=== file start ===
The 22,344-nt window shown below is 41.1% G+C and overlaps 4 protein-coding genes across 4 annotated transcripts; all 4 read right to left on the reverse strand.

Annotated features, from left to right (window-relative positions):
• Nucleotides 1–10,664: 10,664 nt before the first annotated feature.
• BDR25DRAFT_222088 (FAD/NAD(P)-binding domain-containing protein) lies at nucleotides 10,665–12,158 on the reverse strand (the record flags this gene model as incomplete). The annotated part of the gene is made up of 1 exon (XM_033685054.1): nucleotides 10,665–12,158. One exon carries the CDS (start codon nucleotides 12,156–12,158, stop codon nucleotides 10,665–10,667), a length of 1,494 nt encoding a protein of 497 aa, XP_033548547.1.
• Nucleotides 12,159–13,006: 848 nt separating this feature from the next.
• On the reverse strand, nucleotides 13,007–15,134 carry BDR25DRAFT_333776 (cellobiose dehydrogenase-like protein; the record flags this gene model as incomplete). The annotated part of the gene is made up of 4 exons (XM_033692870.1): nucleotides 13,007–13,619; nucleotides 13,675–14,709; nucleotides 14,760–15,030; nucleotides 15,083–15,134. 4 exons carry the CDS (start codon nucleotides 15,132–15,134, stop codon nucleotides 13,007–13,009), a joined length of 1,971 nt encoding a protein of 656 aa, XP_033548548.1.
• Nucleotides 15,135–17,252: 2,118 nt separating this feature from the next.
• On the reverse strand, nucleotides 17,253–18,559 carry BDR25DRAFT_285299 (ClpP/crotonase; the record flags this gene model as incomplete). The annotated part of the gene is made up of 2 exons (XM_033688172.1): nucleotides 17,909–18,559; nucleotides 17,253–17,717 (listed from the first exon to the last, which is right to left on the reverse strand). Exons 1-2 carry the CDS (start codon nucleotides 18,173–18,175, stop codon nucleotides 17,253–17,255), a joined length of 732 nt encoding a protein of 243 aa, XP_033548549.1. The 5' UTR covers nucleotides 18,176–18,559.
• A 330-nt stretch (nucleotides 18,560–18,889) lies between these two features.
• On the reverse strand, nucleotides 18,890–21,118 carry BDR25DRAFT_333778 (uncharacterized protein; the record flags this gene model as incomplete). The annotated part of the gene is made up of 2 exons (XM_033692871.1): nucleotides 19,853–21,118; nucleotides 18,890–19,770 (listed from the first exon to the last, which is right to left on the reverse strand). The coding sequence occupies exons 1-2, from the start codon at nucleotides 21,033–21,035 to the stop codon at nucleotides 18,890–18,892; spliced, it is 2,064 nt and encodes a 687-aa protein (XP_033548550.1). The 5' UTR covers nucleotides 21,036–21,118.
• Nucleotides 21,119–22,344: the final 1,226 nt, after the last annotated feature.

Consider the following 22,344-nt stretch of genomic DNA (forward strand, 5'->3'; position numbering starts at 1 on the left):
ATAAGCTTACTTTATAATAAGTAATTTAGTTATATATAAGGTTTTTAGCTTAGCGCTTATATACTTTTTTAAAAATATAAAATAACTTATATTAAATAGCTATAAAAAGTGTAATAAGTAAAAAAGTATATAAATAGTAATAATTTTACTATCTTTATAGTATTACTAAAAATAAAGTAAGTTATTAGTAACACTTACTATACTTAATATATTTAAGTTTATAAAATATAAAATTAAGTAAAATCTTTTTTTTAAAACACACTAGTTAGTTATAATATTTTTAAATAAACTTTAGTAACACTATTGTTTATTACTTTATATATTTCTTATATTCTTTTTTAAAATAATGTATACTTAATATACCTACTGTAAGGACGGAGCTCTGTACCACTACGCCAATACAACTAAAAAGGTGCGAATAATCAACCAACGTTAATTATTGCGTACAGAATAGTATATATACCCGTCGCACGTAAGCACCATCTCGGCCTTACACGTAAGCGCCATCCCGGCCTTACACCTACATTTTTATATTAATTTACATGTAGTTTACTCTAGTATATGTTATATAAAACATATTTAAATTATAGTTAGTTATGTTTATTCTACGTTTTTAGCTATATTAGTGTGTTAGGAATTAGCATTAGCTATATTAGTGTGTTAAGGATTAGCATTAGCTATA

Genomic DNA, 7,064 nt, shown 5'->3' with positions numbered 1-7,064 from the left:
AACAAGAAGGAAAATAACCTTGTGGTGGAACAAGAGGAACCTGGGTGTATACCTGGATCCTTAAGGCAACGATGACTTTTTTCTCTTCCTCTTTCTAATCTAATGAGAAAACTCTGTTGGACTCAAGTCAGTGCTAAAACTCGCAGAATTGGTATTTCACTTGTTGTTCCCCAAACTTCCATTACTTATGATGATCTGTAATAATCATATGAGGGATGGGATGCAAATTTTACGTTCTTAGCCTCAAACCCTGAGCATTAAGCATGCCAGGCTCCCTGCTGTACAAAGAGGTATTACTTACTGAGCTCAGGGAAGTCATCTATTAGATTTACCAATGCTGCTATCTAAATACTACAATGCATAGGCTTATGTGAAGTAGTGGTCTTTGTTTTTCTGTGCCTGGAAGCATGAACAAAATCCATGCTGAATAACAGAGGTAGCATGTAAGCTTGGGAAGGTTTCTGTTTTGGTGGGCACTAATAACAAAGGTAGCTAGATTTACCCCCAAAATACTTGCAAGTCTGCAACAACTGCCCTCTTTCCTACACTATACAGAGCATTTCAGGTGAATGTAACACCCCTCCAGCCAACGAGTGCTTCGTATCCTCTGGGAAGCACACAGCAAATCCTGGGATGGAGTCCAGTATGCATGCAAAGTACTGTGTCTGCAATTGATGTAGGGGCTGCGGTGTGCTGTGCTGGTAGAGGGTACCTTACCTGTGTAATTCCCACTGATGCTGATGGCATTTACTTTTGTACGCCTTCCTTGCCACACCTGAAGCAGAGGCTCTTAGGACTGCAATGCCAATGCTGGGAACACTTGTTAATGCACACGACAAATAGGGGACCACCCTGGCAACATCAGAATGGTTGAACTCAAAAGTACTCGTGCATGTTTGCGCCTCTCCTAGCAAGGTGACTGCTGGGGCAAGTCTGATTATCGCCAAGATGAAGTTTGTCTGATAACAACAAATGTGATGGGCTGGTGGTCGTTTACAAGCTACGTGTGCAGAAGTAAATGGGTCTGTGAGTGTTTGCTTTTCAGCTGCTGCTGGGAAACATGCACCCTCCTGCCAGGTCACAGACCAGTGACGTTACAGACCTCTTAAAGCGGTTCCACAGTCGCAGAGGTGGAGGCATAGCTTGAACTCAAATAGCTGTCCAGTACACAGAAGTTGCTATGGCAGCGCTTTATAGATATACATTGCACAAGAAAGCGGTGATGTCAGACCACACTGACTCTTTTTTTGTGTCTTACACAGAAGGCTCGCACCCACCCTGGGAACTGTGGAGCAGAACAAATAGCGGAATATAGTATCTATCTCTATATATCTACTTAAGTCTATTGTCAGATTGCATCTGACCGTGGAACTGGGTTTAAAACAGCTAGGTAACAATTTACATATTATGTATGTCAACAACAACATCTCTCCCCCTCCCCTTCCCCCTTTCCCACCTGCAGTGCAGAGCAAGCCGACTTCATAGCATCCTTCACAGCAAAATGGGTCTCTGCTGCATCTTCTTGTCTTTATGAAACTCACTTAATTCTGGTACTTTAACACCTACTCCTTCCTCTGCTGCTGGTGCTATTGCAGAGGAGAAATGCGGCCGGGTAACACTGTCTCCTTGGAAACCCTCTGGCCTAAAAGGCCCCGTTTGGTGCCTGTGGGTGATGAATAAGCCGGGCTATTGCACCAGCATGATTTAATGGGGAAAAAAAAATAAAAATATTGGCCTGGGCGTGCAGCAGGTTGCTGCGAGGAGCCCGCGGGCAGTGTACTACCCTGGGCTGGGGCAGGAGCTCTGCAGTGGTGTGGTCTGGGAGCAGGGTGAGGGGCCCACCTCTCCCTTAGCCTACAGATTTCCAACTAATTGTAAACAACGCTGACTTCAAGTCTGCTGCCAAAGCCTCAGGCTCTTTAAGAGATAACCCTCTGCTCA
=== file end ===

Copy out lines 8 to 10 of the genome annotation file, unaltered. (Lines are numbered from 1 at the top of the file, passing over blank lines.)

• On the reverse strand, nucleotides 17,253–18,559 carry BDR25DRAFT_285299 (ClpP/crotonase; the record flags this gene model as incomplete). The annotated part of the gene is made up of 2 exons (XM_033688172.1): nucleotides 17,909–18,559; nucleotides 17,253–17,717 (listed from the first exon to the last, which is right to left on the reverse strand). Exons 1-2 carry the CDS (start codon nucleotides 18,173–18,175, stop codon nucleotides 17,253–17,255), a joined length of 732 nt encoding a protein of 243 aa, XP_033548549.1. The 5' UTR covers nucleotides 18,176–18,559.
• A 330-nt stretch (nucleotides 18,560–18,889) lies between these two features.
• On the reverse strand, nucleotides 18,890–21,118 carry BDR25DRAFT_333778 (uncharacterized protein; the record flags this gene model as incomplete). The annotated part of the gene is made up of 2 exons (XM_033692871.1): nucleotides 19,853–21,118; nucleotides 18,890–19,770 (listed from the first exon to the last, which is right to left on the reverse strand). The coding sequence occupies exons 1-2, from the start codon at nucleotides 21,033–21,035 to the stop codon at nucleotides 18,890–18,892; spliced, it is 2,064 nt and encodes a 687-aa protein (XP_033548550.1). The 5' UTR covers nucleotides 21,036–21,118.